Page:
“Oh, Gabriela, this is the experience that you’ll write about!” cries Alessandra, partly serious. A friend of Tony’s and a fellow architect, she’s describing the chaos that surrounds her as the single mother of two very energetic young boys, Giovanni and Ludivigo, both under age 6.

When they arrived at Tony’s for dinner last night, I recognized them from church, remembering the boys’ inability to sit still. Under her rich brown hair, Alessandra’s olive skin is nearly perfect — save for the circles under her eyes, which speak to her lack of sleep…or time to eat or bathe alone.

Giovanni, dark like his mother, is a year older than Ludivigo, though both are slight of build. I marveled at the way they burst through Tony’s gate, dragging their feet to kick deep grooves in his gravel, much to his chagrin. After pursuing the cats around the yard, Ludvi required Tony’s rescue after he inexplicably climbed on top of the roof and enthusiastically attempted to jump off while we were inside preparing dinner.

Alessandra invited us to lunch at her parents’ house today, just around the corner from Tony’s. We climbed the stairs and into their lovely home with exposed stone walls and a small eat-in kitchen. Amazingly, nothing was broken –including bones– as the boys tumbled in and out onto the stone stairs, taking turns refusing to eat the wonderful food that Alessandra prepared, including a zucchini and basil risotto tinted with tomato, followed by a pollo con salvia pounded thin.

Inside her family life, I recognized the same hardships that exist for my single parent friends in America: providing 24/7 supervision, encouraging/tricking the kids to eat, disciplining them when they act up, and struggling to remain a nurturer, caregiver, and breadwinner.

They call Civita the dying city, but I don’t know if I agree. In some ways, it’s an ideal place to spend the summer as a child, such as do Fabrizio’s daughter, Ilauria’s niece and nephew, and of course, Alessandra’s boys. if one can avoid falling over a shear cliff or cracking one’s head open on the stones, it’s actually quite safe. Yet, with that shelter comes restriction.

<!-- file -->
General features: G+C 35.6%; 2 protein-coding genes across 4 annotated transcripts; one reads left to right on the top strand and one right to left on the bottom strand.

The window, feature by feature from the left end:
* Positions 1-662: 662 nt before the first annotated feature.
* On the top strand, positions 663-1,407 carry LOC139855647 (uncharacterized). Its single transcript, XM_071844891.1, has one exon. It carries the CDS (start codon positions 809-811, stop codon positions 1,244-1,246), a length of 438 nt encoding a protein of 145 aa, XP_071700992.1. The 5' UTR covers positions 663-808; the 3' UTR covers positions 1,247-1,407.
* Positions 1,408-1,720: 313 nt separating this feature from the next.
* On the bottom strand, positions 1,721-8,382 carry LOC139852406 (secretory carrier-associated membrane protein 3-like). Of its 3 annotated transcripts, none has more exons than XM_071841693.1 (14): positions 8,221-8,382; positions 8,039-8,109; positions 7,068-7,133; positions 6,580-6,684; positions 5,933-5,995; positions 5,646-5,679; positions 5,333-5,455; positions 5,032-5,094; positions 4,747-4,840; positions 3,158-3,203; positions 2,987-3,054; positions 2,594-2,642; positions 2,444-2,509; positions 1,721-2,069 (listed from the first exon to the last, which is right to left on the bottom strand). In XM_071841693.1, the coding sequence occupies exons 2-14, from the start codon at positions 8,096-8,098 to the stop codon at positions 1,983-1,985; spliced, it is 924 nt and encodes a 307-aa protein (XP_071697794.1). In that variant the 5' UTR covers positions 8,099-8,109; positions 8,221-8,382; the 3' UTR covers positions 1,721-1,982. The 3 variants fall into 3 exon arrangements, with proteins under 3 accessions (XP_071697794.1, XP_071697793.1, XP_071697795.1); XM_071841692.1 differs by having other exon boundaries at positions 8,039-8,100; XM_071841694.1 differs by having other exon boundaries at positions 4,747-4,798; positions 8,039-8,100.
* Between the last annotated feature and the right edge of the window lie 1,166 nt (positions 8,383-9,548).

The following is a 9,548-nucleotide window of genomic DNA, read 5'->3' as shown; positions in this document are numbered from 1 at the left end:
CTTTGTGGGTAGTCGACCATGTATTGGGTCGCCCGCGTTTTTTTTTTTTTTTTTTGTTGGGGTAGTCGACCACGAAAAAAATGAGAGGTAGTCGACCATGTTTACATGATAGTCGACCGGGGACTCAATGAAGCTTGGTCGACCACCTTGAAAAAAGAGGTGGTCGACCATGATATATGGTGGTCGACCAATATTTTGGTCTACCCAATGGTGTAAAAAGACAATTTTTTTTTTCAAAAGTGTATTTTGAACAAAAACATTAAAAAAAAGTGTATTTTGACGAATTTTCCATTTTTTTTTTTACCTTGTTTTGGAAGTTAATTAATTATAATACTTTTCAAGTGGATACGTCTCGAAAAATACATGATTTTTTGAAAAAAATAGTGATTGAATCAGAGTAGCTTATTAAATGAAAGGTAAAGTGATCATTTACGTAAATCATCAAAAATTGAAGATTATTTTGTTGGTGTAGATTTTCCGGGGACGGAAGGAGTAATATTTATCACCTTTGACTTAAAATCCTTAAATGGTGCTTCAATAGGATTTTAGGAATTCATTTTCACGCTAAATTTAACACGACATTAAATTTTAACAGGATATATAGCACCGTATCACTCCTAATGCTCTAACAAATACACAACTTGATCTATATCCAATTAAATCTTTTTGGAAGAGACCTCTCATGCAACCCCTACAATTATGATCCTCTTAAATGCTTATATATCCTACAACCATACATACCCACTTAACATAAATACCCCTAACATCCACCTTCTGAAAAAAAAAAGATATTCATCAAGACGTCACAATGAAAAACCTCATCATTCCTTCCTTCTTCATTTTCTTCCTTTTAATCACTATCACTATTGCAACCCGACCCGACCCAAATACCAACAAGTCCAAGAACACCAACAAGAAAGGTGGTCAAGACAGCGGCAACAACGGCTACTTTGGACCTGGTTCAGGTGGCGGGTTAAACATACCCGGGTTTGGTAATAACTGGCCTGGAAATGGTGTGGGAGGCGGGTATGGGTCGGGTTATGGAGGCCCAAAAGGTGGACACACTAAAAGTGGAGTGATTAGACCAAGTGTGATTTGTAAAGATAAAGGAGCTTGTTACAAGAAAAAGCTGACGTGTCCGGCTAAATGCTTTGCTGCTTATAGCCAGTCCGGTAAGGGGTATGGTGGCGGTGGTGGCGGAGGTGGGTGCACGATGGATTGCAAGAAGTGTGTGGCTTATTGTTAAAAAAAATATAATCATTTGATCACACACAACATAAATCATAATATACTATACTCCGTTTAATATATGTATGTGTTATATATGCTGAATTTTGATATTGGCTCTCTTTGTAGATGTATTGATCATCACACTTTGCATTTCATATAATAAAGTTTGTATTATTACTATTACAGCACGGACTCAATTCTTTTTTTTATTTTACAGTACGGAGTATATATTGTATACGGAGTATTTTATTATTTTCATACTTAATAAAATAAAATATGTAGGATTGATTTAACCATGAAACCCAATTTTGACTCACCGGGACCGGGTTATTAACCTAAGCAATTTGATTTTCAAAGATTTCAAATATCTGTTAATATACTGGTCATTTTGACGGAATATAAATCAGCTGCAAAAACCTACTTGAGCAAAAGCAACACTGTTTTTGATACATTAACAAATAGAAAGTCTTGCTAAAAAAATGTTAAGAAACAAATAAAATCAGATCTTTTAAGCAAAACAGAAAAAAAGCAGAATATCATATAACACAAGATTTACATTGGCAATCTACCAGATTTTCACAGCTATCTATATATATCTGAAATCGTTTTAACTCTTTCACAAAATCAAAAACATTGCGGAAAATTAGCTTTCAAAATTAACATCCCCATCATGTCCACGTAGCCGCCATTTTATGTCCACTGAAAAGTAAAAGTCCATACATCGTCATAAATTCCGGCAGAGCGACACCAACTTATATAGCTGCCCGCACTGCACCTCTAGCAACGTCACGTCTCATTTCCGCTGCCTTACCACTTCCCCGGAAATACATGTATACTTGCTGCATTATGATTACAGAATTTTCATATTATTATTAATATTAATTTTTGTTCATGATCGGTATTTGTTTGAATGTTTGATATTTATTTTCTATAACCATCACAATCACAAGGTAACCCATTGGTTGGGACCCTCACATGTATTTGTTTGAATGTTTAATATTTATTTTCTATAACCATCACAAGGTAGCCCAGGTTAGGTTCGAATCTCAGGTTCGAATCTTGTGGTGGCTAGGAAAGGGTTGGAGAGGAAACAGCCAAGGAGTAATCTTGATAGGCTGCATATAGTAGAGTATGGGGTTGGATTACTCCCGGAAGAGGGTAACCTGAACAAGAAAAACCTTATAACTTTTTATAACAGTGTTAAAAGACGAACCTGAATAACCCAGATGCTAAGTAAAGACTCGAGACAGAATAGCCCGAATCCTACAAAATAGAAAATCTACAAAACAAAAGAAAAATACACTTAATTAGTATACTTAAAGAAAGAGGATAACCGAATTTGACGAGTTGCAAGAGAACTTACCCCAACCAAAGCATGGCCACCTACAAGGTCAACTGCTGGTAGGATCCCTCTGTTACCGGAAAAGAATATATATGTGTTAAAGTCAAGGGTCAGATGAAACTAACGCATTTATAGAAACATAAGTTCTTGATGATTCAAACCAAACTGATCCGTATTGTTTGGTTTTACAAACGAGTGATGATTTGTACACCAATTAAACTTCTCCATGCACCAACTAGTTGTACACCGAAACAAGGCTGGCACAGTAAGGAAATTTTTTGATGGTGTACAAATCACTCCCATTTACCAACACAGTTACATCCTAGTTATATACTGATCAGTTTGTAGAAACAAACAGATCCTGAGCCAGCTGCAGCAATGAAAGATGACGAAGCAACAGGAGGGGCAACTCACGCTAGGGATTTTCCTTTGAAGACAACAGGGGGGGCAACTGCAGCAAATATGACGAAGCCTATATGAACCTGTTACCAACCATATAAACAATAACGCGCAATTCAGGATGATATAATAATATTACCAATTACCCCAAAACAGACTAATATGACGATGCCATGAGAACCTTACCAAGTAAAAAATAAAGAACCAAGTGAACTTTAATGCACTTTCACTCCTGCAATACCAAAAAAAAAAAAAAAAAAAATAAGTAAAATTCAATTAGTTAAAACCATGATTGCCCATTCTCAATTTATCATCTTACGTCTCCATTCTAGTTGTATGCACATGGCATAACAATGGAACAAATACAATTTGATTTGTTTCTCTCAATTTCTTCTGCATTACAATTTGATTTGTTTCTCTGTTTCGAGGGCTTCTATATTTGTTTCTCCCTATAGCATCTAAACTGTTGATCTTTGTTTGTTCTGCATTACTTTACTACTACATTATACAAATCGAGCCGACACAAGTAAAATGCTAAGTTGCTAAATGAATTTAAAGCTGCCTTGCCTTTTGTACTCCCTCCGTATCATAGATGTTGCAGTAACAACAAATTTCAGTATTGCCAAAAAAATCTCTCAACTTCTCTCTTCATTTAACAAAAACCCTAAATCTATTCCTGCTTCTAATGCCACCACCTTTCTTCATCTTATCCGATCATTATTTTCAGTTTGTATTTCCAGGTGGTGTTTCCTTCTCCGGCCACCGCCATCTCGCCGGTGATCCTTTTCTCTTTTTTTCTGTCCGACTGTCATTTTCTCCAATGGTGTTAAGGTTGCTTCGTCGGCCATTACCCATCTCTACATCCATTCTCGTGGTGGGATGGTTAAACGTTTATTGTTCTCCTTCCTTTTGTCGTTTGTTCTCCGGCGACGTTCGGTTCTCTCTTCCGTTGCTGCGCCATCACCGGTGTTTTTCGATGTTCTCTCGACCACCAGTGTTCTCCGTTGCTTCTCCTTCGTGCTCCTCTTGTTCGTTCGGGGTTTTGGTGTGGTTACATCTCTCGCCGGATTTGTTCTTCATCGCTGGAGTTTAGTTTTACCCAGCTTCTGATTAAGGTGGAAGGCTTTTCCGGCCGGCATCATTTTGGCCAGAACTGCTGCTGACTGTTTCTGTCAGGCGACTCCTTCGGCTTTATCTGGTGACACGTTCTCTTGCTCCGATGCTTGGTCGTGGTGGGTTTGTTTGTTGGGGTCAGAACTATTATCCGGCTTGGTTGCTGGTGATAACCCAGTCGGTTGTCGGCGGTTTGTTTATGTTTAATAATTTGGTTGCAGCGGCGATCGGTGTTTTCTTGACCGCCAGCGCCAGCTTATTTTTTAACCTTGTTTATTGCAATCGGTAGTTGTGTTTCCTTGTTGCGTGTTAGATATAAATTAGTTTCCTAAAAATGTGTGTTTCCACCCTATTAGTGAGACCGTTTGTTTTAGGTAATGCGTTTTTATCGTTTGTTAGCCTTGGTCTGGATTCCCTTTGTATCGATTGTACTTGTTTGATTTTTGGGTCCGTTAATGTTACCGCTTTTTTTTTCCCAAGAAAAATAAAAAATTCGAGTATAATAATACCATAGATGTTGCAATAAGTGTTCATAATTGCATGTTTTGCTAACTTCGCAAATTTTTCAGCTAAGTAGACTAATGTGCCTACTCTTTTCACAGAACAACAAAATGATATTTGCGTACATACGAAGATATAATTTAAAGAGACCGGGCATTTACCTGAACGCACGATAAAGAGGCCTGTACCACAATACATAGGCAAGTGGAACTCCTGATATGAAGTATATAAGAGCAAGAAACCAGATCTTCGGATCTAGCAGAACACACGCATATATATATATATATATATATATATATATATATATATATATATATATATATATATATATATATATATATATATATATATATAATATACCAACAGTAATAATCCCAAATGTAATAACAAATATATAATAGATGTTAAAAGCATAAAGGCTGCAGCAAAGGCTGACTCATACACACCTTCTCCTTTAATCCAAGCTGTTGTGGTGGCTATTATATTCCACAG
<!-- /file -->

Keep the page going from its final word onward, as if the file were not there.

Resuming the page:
Like the rest of Italy, things that seem sacred are open to all, and therefore subject to damage or pollution, but one doesn’t see a lot of “No” or “Don’t.” Stores, doors, or streets might be chiuso, but there’s not a truly prohibitive feel – there’s always room for negotiation.

This is clearly a skill learned at a young age, as I can see with blond Ludivigo, who continues to add wine to his water at both meals after repeated admonitions from his mother. Even a swift smack doesn’t dissuade these two from pushing boundaries, which I’ll admit is a universal skill in children.

It feels intimate, to be permitted to see Alessandra and her family in this naked light, to hear her open appeal as to her exhaustion, watching her light a cigarette on the stove’s flame and lean back with a deep sigh to finish her espresso. “Oh, Tony, Gabriela, do you see how it is?” she asks. “What else can I do?” From the serene streets mostly populated by tourists who think no one’s home, one couldn’t guess that all of this is happening inside a “dead” city.

Tony and I met Josè, out for a post-lunch stroll, on our walk home. She inquired about our day and our lunch, then left us at Tony’s doorstep with kisses on both cheeks. As I climbed the stone stairs to my home, bidding her “Ci vediamo!” I thought back to the card game I played with Giovanni and Ludivigo last night, during which they only said two words to me, “Tocca te,” (your turn) with the most reservation they displayed all evening.

As Alessandra came by to see how our game was going, I asked her, “Come si dice ‘shy’ in italiano?

She laughed and shook her head, answering, “In Italian, there’s no such word.”